Again, on the alcohol issue: I will say that I’m not a fan of interventions, personally. I don’t think they are effective most of the time. I should say that I know some people for whom interventions have worked, and as such I don’t think the practice should be abandoned altogether. That said, if you’re going to use an intervention as a means of actually achieving anything–actually getting somebody to get better, that is–then I think you have to stick to a few guidelines, viz.:
- Have a professional there helping you;
- Make sure that the people participating in the intervention are close to the person on whose behavior you are trying to intervene;
- Have everyone do some kind of preparation for the intervention, including what they are going to change after the intervention in order to help the person; and
- Most importantly, don’t stage the intervention in the middle of a boardroom sequence of The Celebrity Apprentice.
I also know that interventions work when the alcoholic has hit bottom and has nowhere else to go. Dennis Rodman is nowhere near that point. He has a gig with Ed Hardy, Donald Trump and (probably) Ocean Spray. The deal he signed with Trump and Mark Burnett might only have been five weeks long to begin with. It’s impossible to say if he’s actually an alcoholic if he has struck up a deal to feature himself drinking vodka/cranberries on a national TV show. (I challenge you to do that without constantly getting drunk.) What I will tell you is that Rodman fits the profile of a certain type of alcoholic that you run into often in meetings: high achieving, troubled, but with a criminally gifted mind that translates well into entrepreneurial ventures when it can be channeled constructively. It is the type of alcoholic, coincidentally, that I suspect Jesse James (also on the show; married to Sandra Bullock) must have been before getting sober (as he revealed this week) 9 years ago. If you take the alcohol away from Rodman, what you might have is something much closer to Jesse James, who is a shoe-in to win the show, if my predictions hold true.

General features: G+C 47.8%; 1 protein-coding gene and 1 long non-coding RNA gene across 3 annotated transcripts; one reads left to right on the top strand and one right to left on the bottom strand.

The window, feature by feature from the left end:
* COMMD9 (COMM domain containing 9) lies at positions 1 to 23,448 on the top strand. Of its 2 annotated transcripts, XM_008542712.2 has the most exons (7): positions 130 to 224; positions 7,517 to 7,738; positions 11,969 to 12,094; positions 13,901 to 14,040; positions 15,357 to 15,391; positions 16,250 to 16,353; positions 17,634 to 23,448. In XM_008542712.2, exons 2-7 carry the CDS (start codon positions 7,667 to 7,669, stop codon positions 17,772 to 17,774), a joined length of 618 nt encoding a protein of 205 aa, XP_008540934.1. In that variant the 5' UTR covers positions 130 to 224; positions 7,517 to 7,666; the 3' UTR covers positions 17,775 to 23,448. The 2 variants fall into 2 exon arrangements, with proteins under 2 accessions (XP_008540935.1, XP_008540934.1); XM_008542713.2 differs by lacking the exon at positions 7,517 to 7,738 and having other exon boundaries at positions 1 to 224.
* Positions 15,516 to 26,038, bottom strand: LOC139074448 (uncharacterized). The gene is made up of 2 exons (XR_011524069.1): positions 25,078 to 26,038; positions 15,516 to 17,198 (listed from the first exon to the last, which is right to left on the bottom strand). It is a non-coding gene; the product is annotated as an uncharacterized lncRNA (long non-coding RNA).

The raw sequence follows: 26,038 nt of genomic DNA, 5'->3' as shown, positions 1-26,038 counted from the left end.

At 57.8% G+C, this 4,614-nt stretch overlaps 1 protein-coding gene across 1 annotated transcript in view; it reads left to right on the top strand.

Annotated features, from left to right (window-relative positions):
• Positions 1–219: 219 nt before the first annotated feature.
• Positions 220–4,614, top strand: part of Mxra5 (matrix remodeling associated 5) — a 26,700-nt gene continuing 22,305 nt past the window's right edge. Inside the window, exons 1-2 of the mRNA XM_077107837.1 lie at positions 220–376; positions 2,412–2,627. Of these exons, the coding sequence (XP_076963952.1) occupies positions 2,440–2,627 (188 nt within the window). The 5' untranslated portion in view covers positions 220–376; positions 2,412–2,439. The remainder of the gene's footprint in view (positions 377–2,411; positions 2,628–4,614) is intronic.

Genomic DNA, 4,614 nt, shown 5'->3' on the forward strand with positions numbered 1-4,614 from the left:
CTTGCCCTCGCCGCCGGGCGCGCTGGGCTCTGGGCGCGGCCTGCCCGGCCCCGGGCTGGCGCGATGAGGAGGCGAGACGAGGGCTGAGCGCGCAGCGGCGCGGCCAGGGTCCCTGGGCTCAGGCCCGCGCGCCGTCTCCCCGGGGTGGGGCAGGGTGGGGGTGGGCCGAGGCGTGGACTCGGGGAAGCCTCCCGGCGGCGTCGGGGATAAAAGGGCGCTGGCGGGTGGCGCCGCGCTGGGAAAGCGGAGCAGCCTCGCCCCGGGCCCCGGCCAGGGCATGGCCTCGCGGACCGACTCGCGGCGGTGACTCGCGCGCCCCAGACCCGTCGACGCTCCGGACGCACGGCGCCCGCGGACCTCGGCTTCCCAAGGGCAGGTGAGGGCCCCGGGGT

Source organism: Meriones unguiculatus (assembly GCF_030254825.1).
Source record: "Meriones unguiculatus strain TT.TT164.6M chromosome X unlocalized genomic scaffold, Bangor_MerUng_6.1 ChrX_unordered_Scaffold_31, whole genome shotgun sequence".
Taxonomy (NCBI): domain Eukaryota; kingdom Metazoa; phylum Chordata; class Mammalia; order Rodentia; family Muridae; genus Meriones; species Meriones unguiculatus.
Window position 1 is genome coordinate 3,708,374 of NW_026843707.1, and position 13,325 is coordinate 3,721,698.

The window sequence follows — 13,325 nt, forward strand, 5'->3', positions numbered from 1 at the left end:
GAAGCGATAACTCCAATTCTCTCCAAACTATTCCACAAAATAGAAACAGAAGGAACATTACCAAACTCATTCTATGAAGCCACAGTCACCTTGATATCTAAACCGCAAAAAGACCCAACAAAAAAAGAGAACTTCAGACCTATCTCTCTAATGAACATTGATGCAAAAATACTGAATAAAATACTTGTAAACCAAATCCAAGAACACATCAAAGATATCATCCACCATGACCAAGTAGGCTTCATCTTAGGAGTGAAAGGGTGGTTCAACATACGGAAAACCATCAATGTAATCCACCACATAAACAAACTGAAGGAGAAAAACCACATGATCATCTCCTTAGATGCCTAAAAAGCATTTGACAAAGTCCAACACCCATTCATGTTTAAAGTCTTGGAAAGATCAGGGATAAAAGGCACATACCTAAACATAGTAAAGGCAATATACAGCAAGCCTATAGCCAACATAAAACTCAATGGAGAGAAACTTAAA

This evening, I asked Mr. Right-Click, as we were watching another tedious episode of Jon and Kate Plus Eight, if it was wrong that I want to see them crash and burn. He said that yes, absolutely, that was wrong. And it made me think it’s odd how I choose who to root for. I’m still not sure what I think of Dennis Rodman. I’m really not convinced he’s a good person, but I cannot believe he’s wholly bad yet, either. And when he was saying, at the end of this week’s show, “Don’t count Dennis out–Dennis is going to be OK, I’ll make sure of that,” I found myself hoping that he is right. In spite of the third person self-referent. I really do hope he is going to be OK.